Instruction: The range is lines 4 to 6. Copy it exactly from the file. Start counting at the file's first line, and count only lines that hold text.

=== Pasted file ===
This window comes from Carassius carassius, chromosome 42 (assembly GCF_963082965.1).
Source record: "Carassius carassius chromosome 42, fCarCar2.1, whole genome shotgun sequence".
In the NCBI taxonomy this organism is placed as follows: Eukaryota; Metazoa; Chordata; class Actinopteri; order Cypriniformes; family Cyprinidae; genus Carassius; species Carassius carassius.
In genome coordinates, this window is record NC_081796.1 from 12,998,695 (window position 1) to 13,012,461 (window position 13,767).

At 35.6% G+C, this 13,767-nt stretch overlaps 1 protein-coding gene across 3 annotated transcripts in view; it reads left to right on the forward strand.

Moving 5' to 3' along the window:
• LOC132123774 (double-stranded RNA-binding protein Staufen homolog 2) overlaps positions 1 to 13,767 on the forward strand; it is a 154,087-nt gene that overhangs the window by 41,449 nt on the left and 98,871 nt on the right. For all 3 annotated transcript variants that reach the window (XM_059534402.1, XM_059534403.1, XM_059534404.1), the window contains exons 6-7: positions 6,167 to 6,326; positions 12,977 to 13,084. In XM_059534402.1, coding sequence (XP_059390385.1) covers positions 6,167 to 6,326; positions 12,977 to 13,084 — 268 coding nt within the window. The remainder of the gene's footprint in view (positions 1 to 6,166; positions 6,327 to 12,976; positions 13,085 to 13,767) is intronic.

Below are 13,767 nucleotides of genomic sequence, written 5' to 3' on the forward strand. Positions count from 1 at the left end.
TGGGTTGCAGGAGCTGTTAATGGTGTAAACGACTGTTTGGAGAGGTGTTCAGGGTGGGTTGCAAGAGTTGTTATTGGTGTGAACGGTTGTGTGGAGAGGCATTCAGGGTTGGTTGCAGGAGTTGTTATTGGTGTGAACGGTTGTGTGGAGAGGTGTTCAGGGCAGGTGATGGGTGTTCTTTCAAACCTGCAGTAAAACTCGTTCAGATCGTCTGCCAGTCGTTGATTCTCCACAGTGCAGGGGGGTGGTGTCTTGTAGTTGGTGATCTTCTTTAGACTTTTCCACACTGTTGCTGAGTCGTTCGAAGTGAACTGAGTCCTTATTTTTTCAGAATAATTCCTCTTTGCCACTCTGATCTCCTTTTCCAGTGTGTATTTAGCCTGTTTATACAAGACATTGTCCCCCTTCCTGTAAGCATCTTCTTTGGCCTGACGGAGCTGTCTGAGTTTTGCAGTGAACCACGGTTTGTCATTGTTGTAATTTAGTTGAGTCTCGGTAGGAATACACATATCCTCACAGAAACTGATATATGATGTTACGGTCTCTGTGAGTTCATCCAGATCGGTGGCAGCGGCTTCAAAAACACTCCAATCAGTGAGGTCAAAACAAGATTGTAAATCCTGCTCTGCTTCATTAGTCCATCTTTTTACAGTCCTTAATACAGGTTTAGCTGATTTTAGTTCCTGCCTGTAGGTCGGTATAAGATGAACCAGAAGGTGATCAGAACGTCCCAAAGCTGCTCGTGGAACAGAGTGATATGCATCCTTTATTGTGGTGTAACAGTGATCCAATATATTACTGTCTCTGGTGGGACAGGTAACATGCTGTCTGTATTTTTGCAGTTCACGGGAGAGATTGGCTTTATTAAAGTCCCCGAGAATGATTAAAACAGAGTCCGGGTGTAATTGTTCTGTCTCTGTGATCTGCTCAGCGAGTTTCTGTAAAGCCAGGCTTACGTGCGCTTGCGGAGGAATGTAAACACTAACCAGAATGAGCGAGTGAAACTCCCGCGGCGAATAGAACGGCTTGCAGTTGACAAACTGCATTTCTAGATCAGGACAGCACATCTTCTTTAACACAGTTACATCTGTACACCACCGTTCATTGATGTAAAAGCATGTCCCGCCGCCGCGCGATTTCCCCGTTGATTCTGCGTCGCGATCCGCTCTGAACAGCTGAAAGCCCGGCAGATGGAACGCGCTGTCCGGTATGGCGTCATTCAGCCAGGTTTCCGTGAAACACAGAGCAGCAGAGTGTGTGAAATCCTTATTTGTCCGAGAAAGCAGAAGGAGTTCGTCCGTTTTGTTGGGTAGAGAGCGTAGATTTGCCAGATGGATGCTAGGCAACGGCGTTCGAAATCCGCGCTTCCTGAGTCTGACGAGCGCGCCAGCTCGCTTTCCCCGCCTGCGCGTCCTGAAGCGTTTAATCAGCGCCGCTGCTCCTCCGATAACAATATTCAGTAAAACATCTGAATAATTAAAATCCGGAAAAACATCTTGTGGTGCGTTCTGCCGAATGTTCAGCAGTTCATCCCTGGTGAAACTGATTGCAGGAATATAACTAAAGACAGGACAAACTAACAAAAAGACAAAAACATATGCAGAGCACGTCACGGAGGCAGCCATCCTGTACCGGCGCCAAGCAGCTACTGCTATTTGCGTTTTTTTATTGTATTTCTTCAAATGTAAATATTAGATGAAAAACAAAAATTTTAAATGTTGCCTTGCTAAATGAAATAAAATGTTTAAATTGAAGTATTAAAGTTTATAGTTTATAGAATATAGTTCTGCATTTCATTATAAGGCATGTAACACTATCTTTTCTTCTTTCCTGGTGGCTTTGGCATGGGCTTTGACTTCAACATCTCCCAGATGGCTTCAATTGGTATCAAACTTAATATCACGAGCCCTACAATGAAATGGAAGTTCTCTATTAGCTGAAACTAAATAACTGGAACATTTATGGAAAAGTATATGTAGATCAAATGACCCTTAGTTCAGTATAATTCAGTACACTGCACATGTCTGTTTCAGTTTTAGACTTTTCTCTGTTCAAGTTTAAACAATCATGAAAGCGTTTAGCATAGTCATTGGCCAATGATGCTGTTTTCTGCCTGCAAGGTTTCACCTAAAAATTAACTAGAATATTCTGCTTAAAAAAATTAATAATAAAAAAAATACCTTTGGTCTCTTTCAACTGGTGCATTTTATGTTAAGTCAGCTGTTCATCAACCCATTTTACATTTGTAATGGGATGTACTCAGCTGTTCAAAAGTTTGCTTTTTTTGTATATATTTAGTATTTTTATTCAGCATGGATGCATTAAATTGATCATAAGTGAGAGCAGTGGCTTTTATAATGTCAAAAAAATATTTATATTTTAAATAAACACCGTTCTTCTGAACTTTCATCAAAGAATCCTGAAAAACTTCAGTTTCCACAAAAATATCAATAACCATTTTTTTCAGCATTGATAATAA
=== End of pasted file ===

In genome coordinates, this window is record NC_081796.1 from 12,998,695 (window position 1) to 13,012,461 (window position 13,767).

At 35.6% G+C, this 13,767-nt stretch overlaps 1 protein-coding gene across 3 annotated transcripts in view; it reads left to right on the forward strand.

Moving 5' to 3' along the window: